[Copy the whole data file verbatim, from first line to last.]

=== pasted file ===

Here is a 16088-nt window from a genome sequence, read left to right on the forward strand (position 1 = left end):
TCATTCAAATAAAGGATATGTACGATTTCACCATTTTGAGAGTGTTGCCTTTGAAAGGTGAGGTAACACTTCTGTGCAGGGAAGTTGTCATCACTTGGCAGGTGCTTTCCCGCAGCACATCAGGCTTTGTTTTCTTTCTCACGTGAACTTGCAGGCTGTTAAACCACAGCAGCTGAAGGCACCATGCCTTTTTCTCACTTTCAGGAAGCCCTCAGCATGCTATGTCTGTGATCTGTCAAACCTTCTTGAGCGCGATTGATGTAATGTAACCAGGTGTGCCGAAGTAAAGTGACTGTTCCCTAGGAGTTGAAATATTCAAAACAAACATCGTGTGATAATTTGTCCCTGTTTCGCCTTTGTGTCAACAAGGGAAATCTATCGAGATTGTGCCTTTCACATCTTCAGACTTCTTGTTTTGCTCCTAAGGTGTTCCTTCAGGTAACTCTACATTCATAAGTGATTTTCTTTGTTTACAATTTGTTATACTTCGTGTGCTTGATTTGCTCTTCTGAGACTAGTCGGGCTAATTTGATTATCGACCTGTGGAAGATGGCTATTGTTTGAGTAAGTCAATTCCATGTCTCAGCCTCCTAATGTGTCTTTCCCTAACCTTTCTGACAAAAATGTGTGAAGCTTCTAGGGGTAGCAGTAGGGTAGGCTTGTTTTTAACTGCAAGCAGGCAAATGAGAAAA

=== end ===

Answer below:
Here is a 16088-nt window from a genome sequence, read left to right on the forward strand (position 1 = left end):
TCATTCAAATAAAGGATATGTACGATTTCACCATTTTGAGAGTGTTGCCTTTGAAAGGTGAGGTAACACTTCTGTGCAGGGAAGTTGTCATCACTTGGCAGGTGCTTTCCCGCAGCACATCAGGCTTTGTTTTCTTTCTCACGTGAACTTGCAGGCTGTTAAACCACAGCAGCTGAAGGCACCATGCCTTTTTCTCACTTTCAGGAAGCCCTCAGCATGCTATGTCTGTGATCTGTCAAACCTTCTTGAGCGCGATTGATGTAATGTAACCAGGTGTGCCGAAGTAAAGTGACTGTTCCCTAGGAGTTGAAATATTCAAAACAAACATCGTGTGATAATTTGTCCCTGTTTCGCCTTTGTGTCAACAAGGGAAATCTATCGAGATTGTGCCTTTCACATCTTCAGACTTCTTGTTTTGCTCCTAAGGTGTTCCTTCAGGTAACTCTACATTCATAAGTGATTTTCTTTGTTTACAATTTGTTATACTTCGTGTGCTTGATTTGCTCTTCTGAGACTAGTCGGGCTAATTTGATTATCGACCTGTGGAAGATGGCTATTGTTTGAGTAAGTCAATTCCATGTCTCAGCCTCCTAATGTGTCTTTCCCTAACCTTTCTGACAAAAATGTGTGAAGCTTCTAGGGGTAGCAGTAGGGTAGGCTTGTTTTTAACTGCAAGCAGGCAAATGAGAAAA